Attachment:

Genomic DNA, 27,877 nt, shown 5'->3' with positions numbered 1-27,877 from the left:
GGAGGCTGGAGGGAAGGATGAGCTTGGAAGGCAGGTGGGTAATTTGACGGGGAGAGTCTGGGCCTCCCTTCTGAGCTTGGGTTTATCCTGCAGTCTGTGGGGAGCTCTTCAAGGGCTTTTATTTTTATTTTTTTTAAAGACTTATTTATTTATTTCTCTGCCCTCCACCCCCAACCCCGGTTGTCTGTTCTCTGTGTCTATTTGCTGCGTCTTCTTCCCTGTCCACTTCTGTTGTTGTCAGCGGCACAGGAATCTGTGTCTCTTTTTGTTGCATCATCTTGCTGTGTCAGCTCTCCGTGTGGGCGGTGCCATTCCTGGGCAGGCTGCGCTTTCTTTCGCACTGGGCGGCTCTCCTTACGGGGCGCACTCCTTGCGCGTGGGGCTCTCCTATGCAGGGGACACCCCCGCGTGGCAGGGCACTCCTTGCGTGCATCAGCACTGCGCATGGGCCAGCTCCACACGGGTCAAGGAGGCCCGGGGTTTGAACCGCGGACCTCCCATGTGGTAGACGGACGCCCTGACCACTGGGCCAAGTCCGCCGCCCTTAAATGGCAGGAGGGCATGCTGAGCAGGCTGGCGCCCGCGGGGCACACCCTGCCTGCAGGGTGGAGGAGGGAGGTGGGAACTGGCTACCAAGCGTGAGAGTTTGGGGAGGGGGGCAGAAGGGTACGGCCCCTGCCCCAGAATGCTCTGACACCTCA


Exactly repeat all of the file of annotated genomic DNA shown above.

Genomic DNA, 27,877 nt, shown 5'->3' with positions numbered 1-27,877 from the left:
GGAGGCTGGAGGGAAGGATGAGCTTGGAAGGCAGGTGGGTAATTTGACGGGGAGAGTCTGGGCCTCCCTTCTGAGCTTGGGTTTATCCTGCAGTCTGTGGGGAGCTCTTCAAGGGCTTTTATTTTTATTTTTTTTAAAGACTTATTTATTTATTTCTCTGCCCTCCACCCCCAACCCCGGTTGTCTGTTCTCTGTGTCTATTTGCTGCGTCTTCTTCCCTGTCCACTTCTGTTGTTGTCAGCGGCACAGGAATCTGTGTCTCTTTTTGTTGCATCATCTTGCTGTGTCAGCTCTCCGTGTGGGCGGTGCCATTCCTGGGCAGGCTGCGCTTTCTTTCGCACTGGGCGGCTCTCCTTACGGGGCGCACTCCTTGCGCGTGGGGCTCTCCTATGCAGGGGACACCCCCGCGTGGCAGGGCACTCCTTGCGTGCATCAGCACTGCGCATGGGCCAGCTCCACACGGGTCAAGGAGGCCCGGGGTTTGAACCGCGGACCTCCCATGTGGTAGACGGACGCCCTGACCACTGGGCCAAGTCCGCCGCCCTTAAATGGCAGGAGGGCATGCTGAGCAGGCTGGCGCCCGCGGGGCACACCCTGCCTGCAGGGTGGAGGAGGGAGGTGGGAACTGGCTACCAAGCGTGAGAGTTTGGGGAGGGGGGCAGAAGGGTACGGCCCCTGCCCCAGAATGCTCTGACACCTCA